FIG. 17 illustrates exemplary graphics software architecture for a data processing system according to an embodiment.

FIG. 18 is a block diagram illustrating an IP core development system that may be used to manufacture an integrated circuit to perform operations according to an embodiment.

FIG. 19 is a block diagram illustrating an exemplary system on a chip integrated circuit that may be fabricated using one or more IP cores, according to an embodiment.

FIG. 20 is a block diagram illustrating an exemplary graphics processor of a system on a chip integrated circuit that may be fabricated using one or more IP cores, according to an embodiment.

FIG. 21 is a block diagram illustrating an additional exemplary graphics processor of a system on a chip integrated circuit that may be fabricated using one or more IP cores, according to an embodiment.

The Detailed Description references the accompanying figures. In the figures, the left-most digit(s) of a reference number identifies the figure in which the reference number first appears. The same numbers are used throughout the drawings to references like features and components.

DETAILED DESCRIPTION

Overview

Described herein are computer graphics technologies to facilitate effective and efficient memory handling for blocks of memory including texture maps. More particularly, one or more implementations described herein facilitates hierarchical lossless compression of memory with null data support for memory resources, including texture maps. More particularly still, one or more implementations described herein facilitates the use of meta-data for lossless compression and the support of null encodings for Tiled Resources. This technology also permits use of the fast-clear compression method, where meta-data specifies that the entire access should return some specified clear value.

The technologies described herein include a hierarchical meta-data encoding format that enables a backwards-compatible increase in the number of memory units (MUs) that are compressed without changing either the way the meta-data is stored in memory or the codes used for compressing subsets of the MUs. With the technologies described herein, a single meta-data format is used that can be extended to represent each compressible unit size. That format is used to compress groups of 2 units, four units, eight units (and so forth) for whatever maximum compression ratio that is specified for a given product, as well as allowing efficient implementation of null tile semantics.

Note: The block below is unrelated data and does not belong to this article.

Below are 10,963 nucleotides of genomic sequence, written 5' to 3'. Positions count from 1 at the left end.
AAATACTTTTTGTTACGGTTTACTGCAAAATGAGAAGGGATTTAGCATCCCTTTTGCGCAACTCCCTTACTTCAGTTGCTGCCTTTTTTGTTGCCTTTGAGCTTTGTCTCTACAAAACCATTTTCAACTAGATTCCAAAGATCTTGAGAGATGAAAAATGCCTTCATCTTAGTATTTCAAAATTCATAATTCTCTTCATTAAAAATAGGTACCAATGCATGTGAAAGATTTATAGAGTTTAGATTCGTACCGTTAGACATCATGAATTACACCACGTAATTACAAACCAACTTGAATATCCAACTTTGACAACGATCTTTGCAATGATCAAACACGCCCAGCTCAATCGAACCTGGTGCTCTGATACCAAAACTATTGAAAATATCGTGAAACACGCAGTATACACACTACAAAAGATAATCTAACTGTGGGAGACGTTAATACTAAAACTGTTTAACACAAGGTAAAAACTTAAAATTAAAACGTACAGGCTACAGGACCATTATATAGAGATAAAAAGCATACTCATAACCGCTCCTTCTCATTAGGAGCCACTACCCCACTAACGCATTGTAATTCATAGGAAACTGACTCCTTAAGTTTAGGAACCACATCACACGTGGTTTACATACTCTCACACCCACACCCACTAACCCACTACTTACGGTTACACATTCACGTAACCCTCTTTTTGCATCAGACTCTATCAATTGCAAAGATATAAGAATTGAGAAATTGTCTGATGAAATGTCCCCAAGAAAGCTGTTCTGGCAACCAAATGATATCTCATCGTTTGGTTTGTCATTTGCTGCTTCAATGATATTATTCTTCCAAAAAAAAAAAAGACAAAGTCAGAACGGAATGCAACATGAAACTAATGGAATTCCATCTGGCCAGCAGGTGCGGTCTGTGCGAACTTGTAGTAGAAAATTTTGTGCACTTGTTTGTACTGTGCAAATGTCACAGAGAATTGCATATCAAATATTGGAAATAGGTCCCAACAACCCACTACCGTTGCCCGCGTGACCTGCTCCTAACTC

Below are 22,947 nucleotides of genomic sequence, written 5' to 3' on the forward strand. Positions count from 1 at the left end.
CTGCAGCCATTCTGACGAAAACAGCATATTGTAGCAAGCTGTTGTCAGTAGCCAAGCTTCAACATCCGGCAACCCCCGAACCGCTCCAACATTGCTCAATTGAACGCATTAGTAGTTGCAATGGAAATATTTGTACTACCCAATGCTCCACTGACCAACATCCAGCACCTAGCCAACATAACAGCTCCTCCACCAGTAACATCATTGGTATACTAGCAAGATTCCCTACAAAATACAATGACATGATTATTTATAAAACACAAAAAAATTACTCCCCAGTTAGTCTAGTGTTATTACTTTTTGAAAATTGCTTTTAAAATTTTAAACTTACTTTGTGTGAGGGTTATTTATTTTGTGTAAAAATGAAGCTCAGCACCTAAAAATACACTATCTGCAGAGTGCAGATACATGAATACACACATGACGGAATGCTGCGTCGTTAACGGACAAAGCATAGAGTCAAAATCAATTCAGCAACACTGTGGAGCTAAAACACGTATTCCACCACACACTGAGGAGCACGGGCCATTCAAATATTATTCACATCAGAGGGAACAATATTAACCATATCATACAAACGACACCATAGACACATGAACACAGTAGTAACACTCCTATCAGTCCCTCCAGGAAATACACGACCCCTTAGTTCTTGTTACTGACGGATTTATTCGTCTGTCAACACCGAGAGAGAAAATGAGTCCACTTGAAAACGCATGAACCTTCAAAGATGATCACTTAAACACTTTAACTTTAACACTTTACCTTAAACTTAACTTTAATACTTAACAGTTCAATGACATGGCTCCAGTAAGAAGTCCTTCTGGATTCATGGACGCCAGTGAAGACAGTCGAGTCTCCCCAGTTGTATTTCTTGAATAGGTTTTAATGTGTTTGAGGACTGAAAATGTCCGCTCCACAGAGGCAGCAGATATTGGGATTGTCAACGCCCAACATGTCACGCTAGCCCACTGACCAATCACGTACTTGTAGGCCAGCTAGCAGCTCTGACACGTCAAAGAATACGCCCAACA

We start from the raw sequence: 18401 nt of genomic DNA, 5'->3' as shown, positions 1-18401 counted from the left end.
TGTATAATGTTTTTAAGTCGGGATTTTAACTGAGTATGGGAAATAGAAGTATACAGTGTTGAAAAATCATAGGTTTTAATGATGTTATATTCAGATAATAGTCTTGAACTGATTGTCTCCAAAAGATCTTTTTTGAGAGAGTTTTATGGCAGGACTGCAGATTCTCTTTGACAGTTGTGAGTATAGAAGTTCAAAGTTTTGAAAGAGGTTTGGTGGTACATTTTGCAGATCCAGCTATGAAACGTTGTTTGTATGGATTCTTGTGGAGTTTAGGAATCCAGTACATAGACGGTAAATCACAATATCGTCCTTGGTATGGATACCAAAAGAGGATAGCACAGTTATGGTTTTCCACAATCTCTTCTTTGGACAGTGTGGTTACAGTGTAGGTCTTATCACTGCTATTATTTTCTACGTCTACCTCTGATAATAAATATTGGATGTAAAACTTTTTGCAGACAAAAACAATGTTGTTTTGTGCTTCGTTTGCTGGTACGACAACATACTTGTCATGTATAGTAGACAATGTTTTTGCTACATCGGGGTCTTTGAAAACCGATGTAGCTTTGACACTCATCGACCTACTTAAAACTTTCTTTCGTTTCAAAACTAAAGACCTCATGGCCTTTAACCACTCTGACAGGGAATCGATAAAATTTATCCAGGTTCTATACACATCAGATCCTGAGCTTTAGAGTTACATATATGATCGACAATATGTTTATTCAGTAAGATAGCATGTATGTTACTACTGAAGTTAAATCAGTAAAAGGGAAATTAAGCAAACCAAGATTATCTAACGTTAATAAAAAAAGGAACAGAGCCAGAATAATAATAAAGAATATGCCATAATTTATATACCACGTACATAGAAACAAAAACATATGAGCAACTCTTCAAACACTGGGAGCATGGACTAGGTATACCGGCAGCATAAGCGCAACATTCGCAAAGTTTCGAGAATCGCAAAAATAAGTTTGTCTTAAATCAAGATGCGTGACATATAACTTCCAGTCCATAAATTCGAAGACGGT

This approach enables the encoding (i.e., indication) for 2:1 and 4:n compression of MUs. It also enables support for larger compression blocks, while retaining the existing compression block sizes and methods. As a result, a single meta-data encoding method supports a wide range of variable block sizes. This approach provides a balance between maximal compression and minimal wasted accesses when only a portion of the maximum size compression block needs to be accessed.

In addition, the technologies described herein include at least three related ways to support the null encoding used by tiled resources. One of these null-encoding support approaches involves detecting that a tile is null and avoiding reads and writes for that tile. Another approach involves the use of a meta-data encoding that identifies null tiles. Still another approach is used independently of the meta-data table.

By definition, memory locations in a null tile return a default value, such as zero, on reads. Writes to addresses in a null tile are ignored. This means that a write-back cache cannot allocate a cache line without checking whether the memory address is null, since otherwise it might store data that could be accessed on a following read, when the following read should return the null value, typically all zeros. This also means that meta-data cannot be set to a fast-clear compression state without checking whether the address is null. The existing solution is to perform a memory read, which costs bandwidth.

Tiled Resources